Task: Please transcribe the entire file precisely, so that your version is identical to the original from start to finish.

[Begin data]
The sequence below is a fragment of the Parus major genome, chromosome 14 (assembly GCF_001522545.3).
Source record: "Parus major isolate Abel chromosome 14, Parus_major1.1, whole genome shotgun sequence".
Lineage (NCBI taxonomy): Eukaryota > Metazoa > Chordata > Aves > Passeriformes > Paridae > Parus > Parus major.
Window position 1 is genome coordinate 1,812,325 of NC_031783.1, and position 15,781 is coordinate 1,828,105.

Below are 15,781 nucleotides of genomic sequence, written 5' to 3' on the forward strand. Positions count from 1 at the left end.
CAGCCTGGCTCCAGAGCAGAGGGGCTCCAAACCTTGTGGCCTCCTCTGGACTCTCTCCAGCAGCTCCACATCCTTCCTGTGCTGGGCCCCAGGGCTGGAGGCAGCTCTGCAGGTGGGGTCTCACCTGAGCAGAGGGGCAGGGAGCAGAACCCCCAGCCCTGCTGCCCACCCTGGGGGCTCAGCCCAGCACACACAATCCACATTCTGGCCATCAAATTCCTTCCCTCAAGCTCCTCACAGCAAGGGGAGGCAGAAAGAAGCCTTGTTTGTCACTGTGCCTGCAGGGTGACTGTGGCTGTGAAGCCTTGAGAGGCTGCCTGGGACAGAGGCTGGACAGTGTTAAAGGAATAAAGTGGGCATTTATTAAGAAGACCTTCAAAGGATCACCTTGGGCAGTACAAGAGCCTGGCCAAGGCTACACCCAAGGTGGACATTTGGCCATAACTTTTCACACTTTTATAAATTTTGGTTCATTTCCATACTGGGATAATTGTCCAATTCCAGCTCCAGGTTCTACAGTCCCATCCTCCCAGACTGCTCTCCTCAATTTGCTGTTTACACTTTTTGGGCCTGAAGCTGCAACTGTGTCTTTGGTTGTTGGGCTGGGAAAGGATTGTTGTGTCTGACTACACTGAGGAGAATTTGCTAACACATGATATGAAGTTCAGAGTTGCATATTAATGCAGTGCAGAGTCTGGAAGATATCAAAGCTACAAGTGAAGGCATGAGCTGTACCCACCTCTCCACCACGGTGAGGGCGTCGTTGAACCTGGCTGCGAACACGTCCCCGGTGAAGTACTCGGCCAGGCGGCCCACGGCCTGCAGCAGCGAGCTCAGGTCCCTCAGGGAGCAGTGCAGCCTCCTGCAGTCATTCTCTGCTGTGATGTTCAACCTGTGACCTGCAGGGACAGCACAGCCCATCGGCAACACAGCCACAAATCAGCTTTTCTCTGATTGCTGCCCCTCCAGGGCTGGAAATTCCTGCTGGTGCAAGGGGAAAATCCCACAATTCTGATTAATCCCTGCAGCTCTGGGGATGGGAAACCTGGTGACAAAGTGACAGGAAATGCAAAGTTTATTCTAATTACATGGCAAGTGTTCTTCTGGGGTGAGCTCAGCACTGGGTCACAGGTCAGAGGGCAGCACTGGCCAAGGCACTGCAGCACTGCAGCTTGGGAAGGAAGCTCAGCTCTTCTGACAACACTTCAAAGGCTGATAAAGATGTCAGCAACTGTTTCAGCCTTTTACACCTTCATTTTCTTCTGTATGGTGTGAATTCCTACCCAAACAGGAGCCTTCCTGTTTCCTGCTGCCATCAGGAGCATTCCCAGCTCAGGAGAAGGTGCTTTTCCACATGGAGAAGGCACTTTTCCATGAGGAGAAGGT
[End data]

The sequence below is a fragment of the Parus major genome, chromosome 14 (assembly GCF_001522545.3).
Source record: "Parus major isolate Abel chromosome 14, Parus_major1.1, whole genome shotgun sequence".
Lineage (NCBI taxonomy): Eukaryota > Metazoa > Chordata > Aves > Passeriformes > Paridae > Parus > Parus major.
Window position 1 is genome coordinate 1,812,325 of NC_031783.1, and position 15,781 is coordinate 1,828,105.

Below are 15,781 nucleotides of genomic sequence, written 5' to 3' on the forward strand. Positions count from 1 at the left end.
CAGCCTGGCTCCAGAGCAGAGGGGCTCCAAACCTTGTGGCCTCCTCTGGACTCTCTCCAGCAGCTCCACATCCTTCCTGTGCTGGGCCCCAGGGCTGGAGGCAGCTCTGCAGGTGGGGTCTCACCTGAGCAGAGGGGCAGGGAGCAGAACCCCCAGCCCTGCTGCCCACCCTGGGGGCTCAGCCCAGCACACACAATCCACATTCTGGCCATCAAATTCCTTCCCTCAAGCTCCTCACAGCAAGGGGAGGCAGAAAGAAGCCTTGTTTGTCACTGTGCCTGCAGGGTGACTGTGGCTGTGAAGCCTTGAGAGGCTGCCTGGGACAGAGGCTGGACAGTGTTAAAGGAATAAAGTGGGCATTTATTAAGAAGACCTTCAAAGGATCACCTTGGGCAGTACAAGAGCCTGGCCAAGGCTACACCCAAGGTGGACATTTGGCCATAACTTTTCACACTTTTATAAATTTTGGTTCATTTCCATACTGGGATAATTGTCCAATTCCAGCTCCAGGTTCTACAGTCCCATCCTCCCAGACTGCTCTCCTCAATTTGCTGTTTACACTTTTTGGGCCTGAAGCTGCAACTGTGTCTTTGGTTGTTGGGCTGGGAAAGGATTGTTGTGTCTGACTACACTGAGGAGAATTTGCTAACACATGATATGAAGTTCAGAGTTGCATATTAATGCAGTGCAGAGTCTGGAAGATATCAAAGCTACAAGTGAAGGCATGAGCTGTACCCACCTCTCCACCACGGTGAGGGCGTCGTTGAACCTGGCTGCGAACACGTCCCCGGTGAAGTACTCGGCCAGGCGGCCCACGGCCTGCAGCAGCGAGCTCAGGTCCCTCAGGGAGCAGTGCAGCCTCCTGCAGTCATTCTCTGCTGTGATGTTCAACCTGTGACCTGCAGGGACAGCACAGCCCATCGGCAACACAGCCACAAATCAGCTTTTCTCTGATTGCTGCCCCTCCAGGGCTGGAAATTCCTGCTGGTGCAAGGGGAAAATCCCACAATTCTGATTAATCCCTGCAGCTCTGGGGATGGGAAACCTGGTGACAAAGTGACAGGAAATGCAAAGTTTATTCTAATTACATGGCAAGTGTTCTTCTGGGGTGAGCTCAGCACTGGGTCACAGGTCAGAGGGCAGCACTGGCCAAGGCACTGCAGCACTGCAGCTTGGGAAGGAAGCTCAGCTCTTCTGACAACACTTCAAAGGCTGATAAAGATGTCAGCAACTGTTTCAGCCTTTTACACCTTCATTTTCTTCTGTATGGTGTGAATTCCTACCCAAACAGGAGCCTTCCTGTTTCCTGCTGCCATCAGGAGCATTCCCAGCTCAGGAGAAGGTGCTTTTCCACATGGAGAAGGCACTTTTCCATGAGGAGAAGGT